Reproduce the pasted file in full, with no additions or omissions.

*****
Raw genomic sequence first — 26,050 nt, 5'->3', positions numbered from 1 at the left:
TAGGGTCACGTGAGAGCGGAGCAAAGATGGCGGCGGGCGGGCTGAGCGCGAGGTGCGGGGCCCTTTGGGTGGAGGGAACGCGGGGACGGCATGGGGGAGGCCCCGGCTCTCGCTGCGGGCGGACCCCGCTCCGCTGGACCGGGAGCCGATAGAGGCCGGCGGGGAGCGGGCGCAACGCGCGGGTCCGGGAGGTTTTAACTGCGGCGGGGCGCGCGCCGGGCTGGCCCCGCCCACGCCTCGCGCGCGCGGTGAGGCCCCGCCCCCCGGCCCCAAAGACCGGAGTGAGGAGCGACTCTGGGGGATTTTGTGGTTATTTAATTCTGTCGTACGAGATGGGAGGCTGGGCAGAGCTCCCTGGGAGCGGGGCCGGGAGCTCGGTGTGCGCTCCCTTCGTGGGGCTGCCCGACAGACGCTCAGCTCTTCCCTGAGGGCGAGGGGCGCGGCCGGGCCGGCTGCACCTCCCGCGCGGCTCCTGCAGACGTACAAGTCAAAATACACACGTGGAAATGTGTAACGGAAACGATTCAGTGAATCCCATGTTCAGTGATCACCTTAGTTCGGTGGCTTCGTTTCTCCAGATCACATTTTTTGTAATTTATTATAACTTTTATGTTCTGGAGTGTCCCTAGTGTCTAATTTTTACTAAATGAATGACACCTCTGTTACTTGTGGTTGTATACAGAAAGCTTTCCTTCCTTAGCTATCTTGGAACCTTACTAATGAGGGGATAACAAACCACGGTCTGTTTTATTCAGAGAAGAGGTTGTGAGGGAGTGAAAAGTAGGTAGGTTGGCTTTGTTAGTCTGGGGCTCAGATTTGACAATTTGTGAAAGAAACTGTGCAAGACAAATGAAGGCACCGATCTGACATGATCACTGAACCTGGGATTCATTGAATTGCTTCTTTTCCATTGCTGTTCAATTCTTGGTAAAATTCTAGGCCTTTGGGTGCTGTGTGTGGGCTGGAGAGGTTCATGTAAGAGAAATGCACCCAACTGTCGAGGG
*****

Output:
Raw genomic sequence first — 26,050 nt, 5'->3', positions numbered from 1 at the left:
TAGGGTCACGTGAGAGCGGAGCAAAGATGGCGGCGGGCGGGCTGAGCGCGAGGTGCGGGGCCCTTTGGGTGGAGGGAACGCGGGGACGGCATGGGGGAGGCCCCGGCTCTCGCTGCGGGCGGACCCCGCTCCGCTGGACCGGGAGCCGATAGAGGCCGGCGGGGAGCGGGCGCAACGCGCGGGTCCGGGAGGTTTTAACTGCGGCGGGGCGCGCGCCGGGCTGGCCCCGCCCACGCCTCGCGCGCGCGGTGAGGCCCCGCCCCCCGGCCCCAAAGACCGGAGTGAGGAGCGACTCTGGGGGATTTTGTGGTTATTTAATTCTGTCGTACGAGATGGGAGGCTGGGCAGAGCTCCCTGGGAGCGGGGCCGGGAGCTCGGTGTGCGCTCCCTTCGTGGGGCTGCCCGACAGACGCTCAGCTCTTCCCTGAGGGCGAGGGGCGCGGCCGGGCCGGCTGCACCTCCCGCGCGGCTCCTGCAGACGTACAAGTCAAAATACACACGTGGAAATGTGTAACGGAAACGATTCAGTGAATCCCATGTTCAGTGATCACCTTAGTTCGGTGGCTTCGTTTCTCCAGATCACATTTTTTGTAATTTATTATAACTTTTATGTTCTGGAGTGTCCCTAGTGTCTAATTTTTACTAAATGAATGACACCTCTGTTACTTGTGGTTGTATACAGAAAGCTTTCCTTCCTTAGCTATCTTGGAACCTTACTAATGAGGGGATAACAAACCACGGTCTGTTTTATTCAGAGAAGAGGTTGTGAGGGAGTGAAAAGTAGGTAGGTTGGCTTTGTTAGTCTGGGGCTCAGATTTGACAATTTGTGAAAGAAACTGTGCAAGACAAATGAAGGCACCGATCTGACATGATCACTGAACCTGGGATTCATTGAATTGCTTCTTTTCCATTGCTGTTCAATTCTTGGTAAAATTCTAGGCCTTTGGGTGCTGTGTGTGGGCTGGAGAGGTTCATGTAAGAGAAATGCACCCAACTGTCGAGGG